(Photo Credit: AP)
Iran’s Ministry of Foreign Affairs summoned the UK Ambassador to Tehran, Simon Shercliff, on 5 October over “interventionist comments” made by the British Ministry about the protests sparked by the alleged murder of Mahsa Amini.
The foreign ministry remarked that the UK has shown its role in “the belligerent scenarios of terrorists active against the Islamic Republic,” adding that London’s remarks on Iran’s internal affairs were “based on fake and provocative interpretations.”
The ambassador was summoned two days after British Foreign Secretary James Cleverly urged Iranian authorities to respect the right of peaceful assembly, exercise restraint, and release unfairly detained protesters.
Tehran responded by saying that this “unilateral and selective” statement by the UK illustrates its side against the Islamic Republic.
Iranian officials also noted that Tehran would consider retaliatory options to any “unconventional measures” taken by the UK.
The British Foreign, Commonwealth and Development Office summoned the Iranian Ambassador on 3 October, over the crackdown of protests in the UK following the death of Amini.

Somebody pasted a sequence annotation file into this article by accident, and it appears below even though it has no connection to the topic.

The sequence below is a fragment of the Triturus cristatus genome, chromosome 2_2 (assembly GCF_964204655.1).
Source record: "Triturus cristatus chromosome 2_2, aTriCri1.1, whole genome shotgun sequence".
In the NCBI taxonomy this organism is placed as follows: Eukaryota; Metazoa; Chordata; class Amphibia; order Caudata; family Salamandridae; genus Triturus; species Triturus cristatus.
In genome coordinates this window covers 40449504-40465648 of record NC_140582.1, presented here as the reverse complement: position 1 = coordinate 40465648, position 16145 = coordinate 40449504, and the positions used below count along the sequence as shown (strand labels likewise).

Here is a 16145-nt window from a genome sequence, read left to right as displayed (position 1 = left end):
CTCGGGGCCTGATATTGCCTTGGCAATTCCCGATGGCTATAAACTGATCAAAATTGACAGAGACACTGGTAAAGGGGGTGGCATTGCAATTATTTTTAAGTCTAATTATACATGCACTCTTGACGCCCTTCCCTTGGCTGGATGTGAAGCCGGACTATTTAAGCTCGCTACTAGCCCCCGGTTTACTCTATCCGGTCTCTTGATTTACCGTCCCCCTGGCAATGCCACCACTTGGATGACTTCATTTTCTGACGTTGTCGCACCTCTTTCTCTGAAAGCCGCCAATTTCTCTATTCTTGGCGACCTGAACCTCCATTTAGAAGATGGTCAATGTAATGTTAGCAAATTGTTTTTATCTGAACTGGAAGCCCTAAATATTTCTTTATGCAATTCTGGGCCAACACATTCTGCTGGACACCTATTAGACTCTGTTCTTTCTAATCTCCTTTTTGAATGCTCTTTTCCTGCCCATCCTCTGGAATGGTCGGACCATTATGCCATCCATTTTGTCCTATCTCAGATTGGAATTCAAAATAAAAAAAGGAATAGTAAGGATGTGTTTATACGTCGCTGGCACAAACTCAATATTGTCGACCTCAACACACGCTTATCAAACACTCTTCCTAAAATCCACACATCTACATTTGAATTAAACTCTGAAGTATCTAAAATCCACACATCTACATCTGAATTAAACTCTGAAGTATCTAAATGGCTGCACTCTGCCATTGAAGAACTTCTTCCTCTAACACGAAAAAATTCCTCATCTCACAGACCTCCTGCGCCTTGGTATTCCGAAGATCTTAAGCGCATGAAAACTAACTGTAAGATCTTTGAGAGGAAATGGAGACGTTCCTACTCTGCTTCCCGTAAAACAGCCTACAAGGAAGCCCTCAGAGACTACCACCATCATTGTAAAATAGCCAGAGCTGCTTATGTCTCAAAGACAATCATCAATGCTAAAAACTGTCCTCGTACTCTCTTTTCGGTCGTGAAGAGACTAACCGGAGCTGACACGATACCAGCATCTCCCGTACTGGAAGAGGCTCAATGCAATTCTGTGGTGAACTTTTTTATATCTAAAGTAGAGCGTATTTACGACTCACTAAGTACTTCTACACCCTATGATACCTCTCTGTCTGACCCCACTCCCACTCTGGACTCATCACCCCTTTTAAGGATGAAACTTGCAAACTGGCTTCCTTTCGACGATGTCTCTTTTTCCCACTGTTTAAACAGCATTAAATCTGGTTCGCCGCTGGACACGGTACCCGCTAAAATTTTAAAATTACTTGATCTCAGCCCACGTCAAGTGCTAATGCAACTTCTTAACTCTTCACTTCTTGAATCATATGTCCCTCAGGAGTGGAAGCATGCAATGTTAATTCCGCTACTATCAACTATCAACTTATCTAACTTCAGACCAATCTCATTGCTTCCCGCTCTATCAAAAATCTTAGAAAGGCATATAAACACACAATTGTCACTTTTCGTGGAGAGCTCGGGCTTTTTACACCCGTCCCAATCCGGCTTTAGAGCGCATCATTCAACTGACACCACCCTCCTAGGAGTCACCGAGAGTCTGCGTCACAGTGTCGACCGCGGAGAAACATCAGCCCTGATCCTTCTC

Iran has since been rocked by popular unrest for the past several weeks after the death of 22-year-old Mahsa Amini, who fell into a coma in the hours after being detained by the Moral Security Police on 13 September. She passed away in a hospital three days later.
Her death sparked widespread protests across the Islamic Republic, with thousands demanding answers and justice for Amini. However, many of these protests quickly turned violent as armed separatist groups clashed with security forces.
Dozens of protesters and security forces have died in the violence, and just last week at least two commanders of the Islamic Revolutionary Guard Corps (IRGC) were killed in the capital of Sistan and Baluchestan province after armed groups launched an attack on a police station and a Mosque following Friday prayers.
On 3 October, EU member states Germany, France, Denmark, Spain, Italy, and the Czech Republic submitted proposals for new unilateral sanctions against Iran in response to the repression of protesters by security forces, according to German daily Der Spiegel.
These measures are set to be discussed at a meeting between EU foreign ministers scheduled for 17 October, and the sanctions will allegedly target 16 individuals, organizations, and institutions “responsible for the clampdown on nationwide protests.”